The Hamra' al-Asad Campaign
The following day after his return to Madina after the Battle of Uhud, Prophet Muhammad was informed that the Quraysh were to return and had planned to attack Madina. Upon hearing this, the Prophet decided to pursue the Qurayshi army both to prevent any possible attack and to show that the Muslims had not been weakened. He wanted only those who participated in the Battle of Uhud only a day before to join the campaign. Notwithstanding the fact that they had only just returned from Uhud and despite their exhaustion and some of them even being wounded, they willingly accepted the call to join. Meanwhile, Jabir ibn ‘Abd Allah, who had been unable to participate in the Battle of Uhud, sought permission from Prophet Muhammad to take part in this campaign. Jabir’s father had been martyred at Uhud. When Jabir told the Prophet that although he wanted to participate at Uhud, his father had entrusted his seven (or nine) sisters to his care as there was no one else who could look after them and this is why he could not join, the Prophet granted him special permission. Prophet Muhammad went to Hamra' al-Asad, eight miles from Madina, with a force of 500 men. Learning of these developments, the Quraysh abandoned their intention to go the Madina and returned instead to Makka. Staying in Hamra' al-Asad for five days, the Prophet returned to Madina on 17 Shawwal (2 April, 625). Sometimes mentioned alongside the Battle of Uhud and sometimes separately, the campaign is said to have been carried out with the purpose of regaining the repute and standing of the Muslim state, which had been damaged at Uhud. With this campaign, the Muslims consolidated the authority shaken by their defeat at Uhud, and demonstrated first and foremost to the Quraysh and to the other Arab tribes that they still retained their strength and self-assurance.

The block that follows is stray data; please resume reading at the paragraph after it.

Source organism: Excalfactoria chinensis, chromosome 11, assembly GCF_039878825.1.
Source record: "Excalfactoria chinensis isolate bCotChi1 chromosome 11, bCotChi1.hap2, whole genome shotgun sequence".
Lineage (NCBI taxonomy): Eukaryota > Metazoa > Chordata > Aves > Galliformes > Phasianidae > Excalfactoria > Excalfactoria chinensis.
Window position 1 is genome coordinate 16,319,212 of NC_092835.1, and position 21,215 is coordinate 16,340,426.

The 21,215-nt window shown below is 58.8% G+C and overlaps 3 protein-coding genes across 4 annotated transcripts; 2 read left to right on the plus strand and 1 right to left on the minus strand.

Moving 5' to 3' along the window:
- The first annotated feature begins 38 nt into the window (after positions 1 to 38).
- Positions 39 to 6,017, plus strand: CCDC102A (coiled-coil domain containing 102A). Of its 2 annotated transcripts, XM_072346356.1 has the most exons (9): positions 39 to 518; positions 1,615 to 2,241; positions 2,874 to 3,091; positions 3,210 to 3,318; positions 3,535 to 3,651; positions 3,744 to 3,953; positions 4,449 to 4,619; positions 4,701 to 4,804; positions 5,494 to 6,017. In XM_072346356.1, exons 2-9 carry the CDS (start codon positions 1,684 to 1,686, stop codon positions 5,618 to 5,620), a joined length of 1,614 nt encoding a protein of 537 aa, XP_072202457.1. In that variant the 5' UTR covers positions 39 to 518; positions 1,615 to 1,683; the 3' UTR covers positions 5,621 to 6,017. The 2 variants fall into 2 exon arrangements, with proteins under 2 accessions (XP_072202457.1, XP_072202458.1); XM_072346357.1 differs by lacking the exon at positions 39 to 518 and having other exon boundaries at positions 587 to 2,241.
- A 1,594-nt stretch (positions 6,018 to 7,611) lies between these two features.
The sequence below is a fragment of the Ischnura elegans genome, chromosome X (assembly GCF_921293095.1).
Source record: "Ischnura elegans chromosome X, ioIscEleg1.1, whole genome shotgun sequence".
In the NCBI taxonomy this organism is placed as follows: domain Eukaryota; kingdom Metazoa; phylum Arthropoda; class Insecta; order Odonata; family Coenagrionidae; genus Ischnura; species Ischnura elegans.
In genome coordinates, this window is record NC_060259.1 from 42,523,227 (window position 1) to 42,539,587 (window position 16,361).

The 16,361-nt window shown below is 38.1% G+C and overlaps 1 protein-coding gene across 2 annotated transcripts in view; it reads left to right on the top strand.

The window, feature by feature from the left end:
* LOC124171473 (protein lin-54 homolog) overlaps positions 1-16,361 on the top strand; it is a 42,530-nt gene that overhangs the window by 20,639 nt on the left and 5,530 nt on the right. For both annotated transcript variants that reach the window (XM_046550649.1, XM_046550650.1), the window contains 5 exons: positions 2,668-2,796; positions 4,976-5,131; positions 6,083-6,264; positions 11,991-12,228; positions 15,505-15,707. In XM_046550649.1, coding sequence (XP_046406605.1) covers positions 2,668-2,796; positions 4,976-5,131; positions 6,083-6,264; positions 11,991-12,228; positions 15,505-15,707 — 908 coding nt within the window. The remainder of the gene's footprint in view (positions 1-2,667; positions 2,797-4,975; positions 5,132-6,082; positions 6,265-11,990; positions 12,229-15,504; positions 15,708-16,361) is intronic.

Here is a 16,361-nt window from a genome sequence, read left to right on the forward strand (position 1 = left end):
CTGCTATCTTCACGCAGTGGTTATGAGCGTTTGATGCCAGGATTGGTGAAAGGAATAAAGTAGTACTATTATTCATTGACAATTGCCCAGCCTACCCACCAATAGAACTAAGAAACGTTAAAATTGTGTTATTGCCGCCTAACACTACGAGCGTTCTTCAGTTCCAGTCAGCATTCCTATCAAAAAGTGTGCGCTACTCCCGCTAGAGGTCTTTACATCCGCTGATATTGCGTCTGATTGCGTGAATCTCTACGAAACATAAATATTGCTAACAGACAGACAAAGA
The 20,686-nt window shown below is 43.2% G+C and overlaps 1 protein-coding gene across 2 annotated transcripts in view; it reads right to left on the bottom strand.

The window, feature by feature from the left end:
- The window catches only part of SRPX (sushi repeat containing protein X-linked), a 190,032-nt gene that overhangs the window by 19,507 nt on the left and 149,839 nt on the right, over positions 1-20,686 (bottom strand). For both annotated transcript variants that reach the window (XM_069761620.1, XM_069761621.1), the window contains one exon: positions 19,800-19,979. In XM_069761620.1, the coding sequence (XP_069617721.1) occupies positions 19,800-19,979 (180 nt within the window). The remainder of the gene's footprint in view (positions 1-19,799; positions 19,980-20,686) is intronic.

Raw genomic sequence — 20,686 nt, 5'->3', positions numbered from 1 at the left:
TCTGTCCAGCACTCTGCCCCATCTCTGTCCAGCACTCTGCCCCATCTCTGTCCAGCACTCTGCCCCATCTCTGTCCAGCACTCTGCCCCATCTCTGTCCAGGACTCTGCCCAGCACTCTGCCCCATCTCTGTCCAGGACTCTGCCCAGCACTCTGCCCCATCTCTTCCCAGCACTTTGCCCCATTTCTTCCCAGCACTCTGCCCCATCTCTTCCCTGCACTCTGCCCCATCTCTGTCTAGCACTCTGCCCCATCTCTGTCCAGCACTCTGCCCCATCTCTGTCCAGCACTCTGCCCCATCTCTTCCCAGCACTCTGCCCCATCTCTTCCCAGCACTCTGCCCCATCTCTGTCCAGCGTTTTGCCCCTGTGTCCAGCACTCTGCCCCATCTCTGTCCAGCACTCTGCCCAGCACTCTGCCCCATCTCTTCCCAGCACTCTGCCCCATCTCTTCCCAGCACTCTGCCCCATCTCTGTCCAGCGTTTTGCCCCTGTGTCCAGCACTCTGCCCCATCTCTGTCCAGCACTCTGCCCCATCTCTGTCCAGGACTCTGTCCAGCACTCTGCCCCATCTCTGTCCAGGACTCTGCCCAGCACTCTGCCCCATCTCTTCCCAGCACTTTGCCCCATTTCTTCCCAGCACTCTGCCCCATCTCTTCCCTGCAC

The Raj’i Incident
Several months after the Battle of Uhud, a delegation from the Adal and al-Qarah tibes came to Madina and, stating that Islam had begun to spread within their tribes, requested that the Prophet send representatives to them who could teach them about Islam and how to read the Qur’an. The delegation of ten people, headed by 'Asim ibn Thabit (or Marsad ibn Abu Marsad), that the Prophet sent, camped beside the well of Raj’i, located between Makka and ‘Usfan in territory belonging to the Hudhayl tribe. Meanwhile, one of the tribal representatives who had requested a teaching delegation from the Prophet and who set off together with this delegation went to the Banu Lihyan clan of the Hudhayl tribe – who they knew to bear enmity towards the Prophet – and notified them of the whereabouts of the delegation. Immediately mobilizing, an armed group of 100 men from the Banu Lihyan conducted a raid against the Muslims (4 Safar/July, 625). Seven Companions, ‘Asim ibn Thabit and Marsad ibn Abu Marsad included, were martyred. Of the remaining three, ‘Abd Allah ibn Tariq were killed on the road; Hubayb ibn 'Adiyy and Zayd ibn Dasina were taken to Makka and sold to the Quraysh, who wanted to avenge the death of their relatives at Badr. Imprisoning these two Companions for some time, the Makkan polytheists took them to the region of Tan’im, on the outskirts of the city, at the end of the sacred months. Here, in front a crowded audience, the Quraysh told them that they would release them on the condition that they rejected Islam. Reiterating their commitment to Islam and Prophet Muhammad even under these intolerable conditions, they demonstrated that they were not afraid of dying in the path of God and His Messenger. They were, thereafter, martyred under torture. Before being killed, Hubayb ibn 'Adiyy requested permission to pray two units of prayer and, to prevent them from saying that he prolonged his prayer due to a fear of death, he completed his prayer in the shortest time possible. For this reason, this prayer became, throughout history, a tradition for Muslims who believe that they are to be killed unjustly.
The Raj’i incident and subsequent developments caused great sorrow and distress in Madina. Due to this attack and massacre which constituted a casus belli, the Prophet organized a military expedition to ‘reciprocate’ with a force of 200 men, 20 on horseback, against the Lihyan tribe (6 Rabi` al-Awwal/July 627). However, as the tribe learned of the campaign and retreated to the mountains, the Prophet returned to Madina after spending two days camped in their territory.